The freelancing life can sometimes be a lonely one. If you’re working from a home office or moving around client sites it’s an autonomous way of life which does command you to be the one to motivate yourself. Not being surrounded by a team or even a passing pat on the back; you can have days when it’s hard to keep driving forward. However don’t dismay, below we have put together a few chunks of advice to help you along the way.
Consider hot desking
If you don’t have a permanent working base other than your home, consider it. Not only will it give you a ‘space’ to work in, you will have a business address and in most cases a place to hold any client meetings. Working from home can be
great, but solitude can be a factor and having the ability to ‘switch off’ from work can be harder. With freelancing and self employment on the increase in the UK, there are lots of attractive options available for a freelancer in the wild.
If you freelance within web design or development, you will find lots of web agencies offer out ‘hot desking’ opportunities to local freelancers. You simply rent out desk space, normally on a monthly basis and come and go as you please. You get to work within a creative environment and work around like minded people. The biggest advantage you will get apart from getting cool space to work in will be the possibility of new work heading your way. It’s pretty normal for someone hot desking to gain referral work from the company they are hot desking from, many advantages to be had, you can normally rent out a hot desk for under £100 per month.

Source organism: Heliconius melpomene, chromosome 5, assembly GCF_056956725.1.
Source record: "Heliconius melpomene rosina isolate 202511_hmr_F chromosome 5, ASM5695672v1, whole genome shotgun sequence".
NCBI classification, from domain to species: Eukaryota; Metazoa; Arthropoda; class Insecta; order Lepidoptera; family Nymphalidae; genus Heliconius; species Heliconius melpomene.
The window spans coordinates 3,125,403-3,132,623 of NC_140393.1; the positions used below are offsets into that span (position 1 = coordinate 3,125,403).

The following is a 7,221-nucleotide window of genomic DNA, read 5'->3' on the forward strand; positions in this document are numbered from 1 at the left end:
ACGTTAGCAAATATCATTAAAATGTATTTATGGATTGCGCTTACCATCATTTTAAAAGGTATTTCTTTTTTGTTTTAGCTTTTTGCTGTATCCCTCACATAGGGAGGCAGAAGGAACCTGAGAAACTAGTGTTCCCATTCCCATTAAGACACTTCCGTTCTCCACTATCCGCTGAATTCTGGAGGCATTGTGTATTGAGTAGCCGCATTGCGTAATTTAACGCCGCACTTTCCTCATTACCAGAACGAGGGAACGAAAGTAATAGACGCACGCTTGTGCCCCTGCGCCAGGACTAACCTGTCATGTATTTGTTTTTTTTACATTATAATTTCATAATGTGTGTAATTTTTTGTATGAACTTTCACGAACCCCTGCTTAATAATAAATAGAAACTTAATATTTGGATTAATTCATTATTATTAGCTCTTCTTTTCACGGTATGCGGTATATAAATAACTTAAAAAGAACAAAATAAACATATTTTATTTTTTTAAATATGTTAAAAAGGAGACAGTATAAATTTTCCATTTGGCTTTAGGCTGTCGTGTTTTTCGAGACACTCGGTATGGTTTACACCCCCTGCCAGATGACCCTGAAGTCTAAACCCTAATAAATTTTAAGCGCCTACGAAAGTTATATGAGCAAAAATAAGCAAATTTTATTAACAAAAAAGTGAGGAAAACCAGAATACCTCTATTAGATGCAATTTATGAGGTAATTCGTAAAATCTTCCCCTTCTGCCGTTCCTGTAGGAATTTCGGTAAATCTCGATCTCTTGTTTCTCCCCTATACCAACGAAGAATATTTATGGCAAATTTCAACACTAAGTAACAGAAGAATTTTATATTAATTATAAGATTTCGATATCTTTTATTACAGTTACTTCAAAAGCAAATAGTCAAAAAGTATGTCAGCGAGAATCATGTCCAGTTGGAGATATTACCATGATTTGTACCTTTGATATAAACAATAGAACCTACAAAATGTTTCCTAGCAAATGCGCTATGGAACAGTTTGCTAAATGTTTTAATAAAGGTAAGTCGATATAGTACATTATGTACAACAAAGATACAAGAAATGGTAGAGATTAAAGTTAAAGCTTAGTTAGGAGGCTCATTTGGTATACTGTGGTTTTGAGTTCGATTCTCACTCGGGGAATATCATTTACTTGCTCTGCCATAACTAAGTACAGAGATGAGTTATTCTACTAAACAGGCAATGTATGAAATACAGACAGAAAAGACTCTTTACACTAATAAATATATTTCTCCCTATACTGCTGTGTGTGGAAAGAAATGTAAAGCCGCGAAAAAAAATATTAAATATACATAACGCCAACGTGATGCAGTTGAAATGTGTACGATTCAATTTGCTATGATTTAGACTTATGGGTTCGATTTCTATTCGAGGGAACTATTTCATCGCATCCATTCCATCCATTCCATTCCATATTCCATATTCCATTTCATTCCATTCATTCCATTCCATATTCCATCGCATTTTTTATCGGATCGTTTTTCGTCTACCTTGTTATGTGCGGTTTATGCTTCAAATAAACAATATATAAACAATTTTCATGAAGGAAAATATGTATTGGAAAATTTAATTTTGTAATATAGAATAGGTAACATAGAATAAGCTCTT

Structure your day
Freelancing brings flexibility, one of the attractions for many. However, the biggest mistake some make is not putting some kind of structure into the day. By not having something to work around can often lead to work stacking up and missed opportunities, which in-turn can be demotivating. Create small points in the day to hang your work upon. For example, at 10am I will work through my emails and clear my inbox, no matter what. It can be a very simple thing to implement, however it is an extremely effective way of working, keeping you inline and not making things too fluid. Once you have a structure to your working day, keep it, work around it and most all use it to your benefit.
When freelancing it’s easy to grow blinkers and slip into ‘freelancer mode’, which involves constant work and no play. Downtime is critical to any successful freelancer, you only have to look at some of the most successful companies to see how it motivates people. Google have a slide in their HQ, dropping down many floors! Achieving something deserves reward, that is still the case when you’re a freelancer. If you complete a project, reward yourself. If you win a new client or if you get on top of all your outstanding work, reward yourself.